St. Etienne are in my top ten worst bands. Soulless, joyless, dinner table dance by numbers.So naturally I responded by reaching for critical theory and adding New Order to the list. Because I'm kind of pompous that way.
I've always seen them as a meta-critique of soulless dance. Hence their cover of Only Love Can Break Your Heart.
Like New Order. Using the techniques of those cultures to both critique and improve on them.
Again, a red rag to a bull.
I hate New Order too. No soul. No joy. You react intellectually to music, I react emotionally.and from @pangalactic:
unfortunately their meta-critique of soulless dance produced the same utter rubbish(That bit's wrong: I react emotionally and intellectually to music). So we had a discussion about whether being boring is ever intellectually or artistically justified. I pointed out that Henry James is deliberately boring quite a lot: very long sentences which leave the reader struggling for comprehension and a break, as a way of reproducing the ways we really think and speak, rather than in beautifully-constructed aperçus.
All in all, a very enjoyable morning's teasing. But I've thought about this before, and I'm right (surprisingly). As far as I understand them, St Etienne's musical style communicates a deadpan detachment from emotional commitment. It's not accidental: I think it's a critique of a society predicated on surface and simulation, as Baudrillard puts it. I think you have to get hold of this, and then realise that there is symbolic exchange (i.e. meaningful emotional content) in their songs, but it's harder to detect because their core subject is the alienation inherent in urban consumerist capitalist culture. Which is why one of their earliest songs was a cover of Neil Young's 'Only Love Can Break Your Heart', which is either a satire of hippy solipsism or a lament for the damaging effects of narcissism.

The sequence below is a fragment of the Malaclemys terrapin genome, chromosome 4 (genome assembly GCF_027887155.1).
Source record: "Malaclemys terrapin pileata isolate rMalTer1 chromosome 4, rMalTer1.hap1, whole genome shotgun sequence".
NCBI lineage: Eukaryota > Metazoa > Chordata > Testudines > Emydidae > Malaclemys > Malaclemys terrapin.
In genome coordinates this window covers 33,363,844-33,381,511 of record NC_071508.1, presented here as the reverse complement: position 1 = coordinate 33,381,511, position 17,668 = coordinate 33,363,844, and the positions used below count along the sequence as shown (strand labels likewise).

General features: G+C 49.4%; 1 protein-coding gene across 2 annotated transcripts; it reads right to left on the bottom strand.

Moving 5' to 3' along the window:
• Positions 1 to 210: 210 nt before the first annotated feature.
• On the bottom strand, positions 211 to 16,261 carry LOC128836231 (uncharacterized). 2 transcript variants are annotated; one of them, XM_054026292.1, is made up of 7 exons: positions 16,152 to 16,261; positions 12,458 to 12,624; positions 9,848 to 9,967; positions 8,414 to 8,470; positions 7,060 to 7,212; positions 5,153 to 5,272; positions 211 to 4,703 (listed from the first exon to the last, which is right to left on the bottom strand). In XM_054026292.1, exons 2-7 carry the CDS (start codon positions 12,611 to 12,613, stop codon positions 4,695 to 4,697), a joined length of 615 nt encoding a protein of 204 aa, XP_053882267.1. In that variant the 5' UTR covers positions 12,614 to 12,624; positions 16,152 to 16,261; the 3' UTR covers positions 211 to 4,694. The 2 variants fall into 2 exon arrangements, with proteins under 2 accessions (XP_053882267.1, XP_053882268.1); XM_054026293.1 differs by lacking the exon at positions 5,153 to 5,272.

St Etienne's dance-oriented cover updates these sentiments for the E generation, in which a starter drug provided emotional experiences otherwise denied a generation atomised by capitalism.
They're not alone. The genius of bands like the Stereolab (Franco-British marxist dance), Pet Shop Boys (particularly focussed on gay culture and suburban isolation), Kraftwerk (post-war German techno-fascism and the new state as a 'machine for living in') and New Order is that, like St. Etienne, they reproduce the limitations of postmodernist alienation while suggesting that hidden within it are the seeds of emotional and artistic recovery.
They've all learned from the minimalist classical composers that authenticity and organic art is no longer possible, but also no longer important: symbolic exchange is still available, but in the gaps, if you listen hard enough - just like in real life, and unlike the production-line pop which wears its heart on its sleeve without the slightest trace of sincerity. They're having it both ways: using the tools of shiny postmodern pop both to critique and reconstitute it aesthetically.